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Lemaire Channel, Antarctica. Phase One XF 150MP with Schneider Kreuznach LS 55mm lens, f4.5 @ 1/800 second, ISO 50. Shooting from a ship, you’re always hand-holding your camera, so good technique is very important as you fire the shutter release.

It might seem to be an obvious suggestion, but you should be careful about how you physically hold the camera when you take the photo. Don’t press the shutter button too strongly because you risk ‘shaking’ the camera during the exposure. Keep the camera as still as possible for the conditions you’re working in.

The same principles we discussed previously for keeping the camera still during exposure apply, but there are other issues at work. If your camera uses a mechanical shutter of some kind, then it can introduce internal camera shake. DSLR and medium format cameras with a mirror box are prime candidates for mirror vibration. As the mirror flips up to allow the photo to be taken, it hits the inside of the camera body and creates vibration – which in turn can produce a blurred image with shutter speeds of 1/250 second or slower.

To solve this, use the mirror lock-up control and wait a few seconds (so the vibrations can die away) before taking the photo. Two seconds is probably not enough, 10 seconds is usually more than required.

A cable release or remote control will allow you to fire the camera without creating camera shake. Another technique is to use the self-timer on your camera. This allows the mirror to flip up and the vibrations to die away before the shutter is opened.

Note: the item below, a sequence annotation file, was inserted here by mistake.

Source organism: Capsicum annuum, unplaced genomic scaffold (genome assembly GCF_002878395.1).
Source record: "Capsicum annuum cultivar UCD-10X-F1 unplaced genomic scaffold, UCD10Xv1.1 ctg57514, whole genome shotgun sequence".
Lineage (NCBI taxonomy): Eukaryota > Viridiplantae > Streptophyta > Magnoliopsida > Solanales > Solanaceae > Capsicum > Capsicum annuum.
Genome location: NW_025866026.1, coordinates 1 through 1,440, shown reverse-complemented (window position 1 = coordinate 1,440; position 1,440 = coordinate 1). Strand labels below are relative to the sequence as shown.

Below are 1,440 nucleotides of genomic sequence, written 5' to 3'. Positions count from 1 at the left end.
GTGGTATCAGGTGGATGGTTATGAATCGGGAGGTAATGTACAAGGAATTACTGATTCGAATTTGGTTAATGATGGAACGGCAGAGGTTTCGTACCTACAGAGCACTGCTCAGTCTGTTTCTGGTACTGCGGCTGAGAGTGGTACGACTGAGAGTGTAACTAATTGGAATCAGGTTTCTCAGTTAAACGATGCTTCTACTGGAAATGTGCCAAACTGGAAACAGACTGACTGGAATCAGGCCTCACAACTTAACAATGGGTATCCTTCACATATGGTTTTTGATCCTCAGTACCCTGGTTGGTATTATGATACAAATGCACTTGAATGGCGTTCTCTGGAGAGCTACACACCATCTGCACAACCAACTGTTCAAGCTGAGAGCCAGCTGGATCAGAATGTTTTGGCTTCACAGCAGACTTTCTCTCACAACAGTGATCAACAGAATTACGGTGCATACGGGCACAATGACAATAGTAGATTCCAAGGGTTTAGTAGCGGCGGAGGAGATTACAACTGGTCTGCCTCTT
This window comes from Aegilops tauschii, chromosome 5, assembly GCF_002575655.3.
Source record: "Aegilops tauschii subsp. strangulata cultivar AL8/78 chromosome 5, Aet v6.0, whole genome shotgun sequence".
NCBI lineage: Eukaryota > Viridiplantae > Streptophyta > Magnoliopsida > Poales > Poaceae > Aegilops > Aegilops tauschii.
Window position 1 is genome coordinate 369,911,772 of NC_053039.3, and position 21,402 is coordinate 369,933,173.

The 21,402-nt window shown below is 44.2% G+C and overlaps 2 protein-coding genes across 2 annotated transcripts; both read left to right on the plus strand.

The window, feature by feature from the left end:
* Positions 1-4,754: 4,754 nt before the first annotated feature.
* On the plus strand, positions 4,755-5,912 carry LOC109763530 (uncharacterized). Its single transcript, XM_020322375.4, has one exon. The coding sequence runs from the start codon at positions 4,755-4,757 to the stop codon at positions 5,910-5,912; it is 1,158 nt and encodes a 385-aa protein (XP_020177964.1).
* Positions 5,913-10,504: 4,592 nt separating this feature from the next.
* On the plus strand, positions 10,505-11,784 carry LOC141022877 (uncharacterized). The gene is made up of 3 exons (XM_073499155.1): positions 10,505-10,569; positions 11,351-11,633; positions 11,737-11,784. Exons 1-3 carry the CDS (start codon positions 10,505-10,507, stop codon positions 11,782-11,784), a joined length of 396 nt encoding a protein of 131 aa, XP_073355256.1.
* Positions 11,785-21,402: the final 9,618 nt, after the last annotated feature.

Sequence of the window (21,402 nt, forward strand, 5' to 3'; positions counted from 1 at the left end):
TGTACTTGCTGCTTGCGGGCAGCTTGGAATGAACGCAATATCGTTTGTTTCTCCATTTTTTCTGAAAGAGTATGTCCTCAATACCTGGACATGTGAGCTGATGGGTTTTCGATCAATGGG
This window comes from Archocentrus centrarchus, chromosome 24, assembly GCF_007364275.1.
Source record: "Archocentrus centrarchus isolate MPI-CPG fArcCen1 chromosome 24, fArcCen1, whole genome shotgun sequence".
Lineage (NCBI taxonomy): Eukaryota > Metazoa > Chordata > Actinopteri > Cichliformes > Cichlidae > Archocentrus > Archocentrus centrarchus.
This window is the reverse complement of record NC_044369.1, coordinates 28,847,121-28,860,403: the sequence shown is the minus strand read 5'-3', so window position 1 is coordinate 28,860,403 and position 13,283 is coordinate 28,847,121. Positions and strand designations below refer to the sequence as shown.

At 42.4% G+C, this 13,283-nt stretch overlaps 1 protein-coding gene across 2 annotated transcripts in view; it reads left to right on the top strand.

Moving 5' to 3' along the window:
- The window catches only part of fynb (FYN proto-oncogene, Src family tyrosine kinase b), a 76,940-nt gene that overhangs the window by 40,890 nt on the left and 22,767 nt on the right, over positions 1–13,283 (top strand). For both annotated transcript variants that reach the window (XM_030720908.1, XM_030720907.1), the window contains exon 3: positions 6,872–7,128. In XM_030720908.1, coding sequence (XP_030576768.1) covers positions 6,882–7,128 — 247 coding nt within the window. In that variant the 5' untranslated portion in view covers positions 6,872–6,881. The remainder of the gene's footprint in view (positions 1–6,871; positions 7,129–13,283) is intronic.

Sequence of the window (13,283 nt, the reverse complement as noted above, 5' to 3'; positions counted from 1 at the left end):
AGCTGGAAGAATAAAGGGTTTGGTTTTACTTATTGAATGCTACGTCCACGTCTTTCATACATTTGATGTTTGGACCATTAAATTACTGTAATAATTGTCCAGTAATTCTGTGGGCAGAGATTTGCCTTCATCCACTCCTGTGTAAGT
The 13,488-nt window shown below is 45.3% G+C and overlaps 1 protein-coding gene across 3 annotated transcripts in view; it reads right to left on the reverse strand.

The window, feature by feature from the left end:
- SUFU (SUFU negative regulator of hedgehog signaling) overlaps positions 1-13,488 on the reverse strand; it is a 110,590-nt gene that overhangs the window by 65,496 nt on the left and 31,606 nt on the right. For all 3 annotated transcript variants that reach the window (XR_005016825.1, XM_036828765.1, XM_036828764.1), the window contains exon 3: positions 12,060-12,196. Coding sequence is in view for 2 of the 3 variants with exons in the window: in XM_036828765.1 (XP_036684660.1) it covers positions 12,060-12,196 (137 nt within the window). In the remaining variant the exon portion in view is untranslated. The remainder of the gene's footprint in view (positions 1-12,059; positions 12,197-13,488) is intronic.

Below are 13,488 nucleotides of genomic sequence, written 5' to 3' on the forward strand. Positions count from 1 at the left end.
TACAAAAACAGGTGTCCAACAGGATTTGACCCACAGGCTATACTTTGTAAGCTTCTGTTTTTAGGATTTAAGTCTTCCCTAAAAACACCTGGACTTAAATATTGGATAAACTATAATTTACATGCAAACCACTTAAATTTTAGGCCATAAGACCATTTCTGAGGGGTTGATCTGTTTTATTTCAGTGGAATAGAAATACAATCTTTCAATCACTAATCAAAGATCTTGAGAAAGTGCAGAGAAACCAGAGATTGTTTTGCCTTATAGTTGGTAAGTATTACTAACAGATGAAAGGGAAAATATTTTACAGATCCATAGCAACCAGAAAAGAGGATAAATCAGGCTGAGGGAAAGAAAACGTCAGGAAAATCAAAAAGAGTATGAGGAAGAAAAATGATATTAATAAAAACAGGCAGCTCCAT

Mirrorless cameras obviously don’t have a mirror arrangement, but like DSLRs, they still have a focal plane shutter which can create detail-killing vibration. This is unlikely to be a problem with smaller format DSLR and mirrorless cameras, but can be an issue with very high resolution sensors on medium format cameras when using telephoto lenses.

One solution is to use a very fast shutter speed so the vibrations don’t get a chance to blur the photo. However, we can’t always set fast shutter speeds and so the solution may be to switch to the electronic shutter.

When you use the electronic shutter on a camera, there are no moving parts and so no chance of internal vibrations. As long as you use a remote release or the self-timer on a tripod, you should be assured of a completely vibration free exposure. (However, the electronic shutter has other challenges and may not be suitable for all subjects, especially those with significant movement.)

Interestingly, the Phase One XF has a vibration sensor setting. After the shutter button is pressed, a sensor in the camera body waits until all camera vibrations have disappeared before firing the shutter. Ingenious!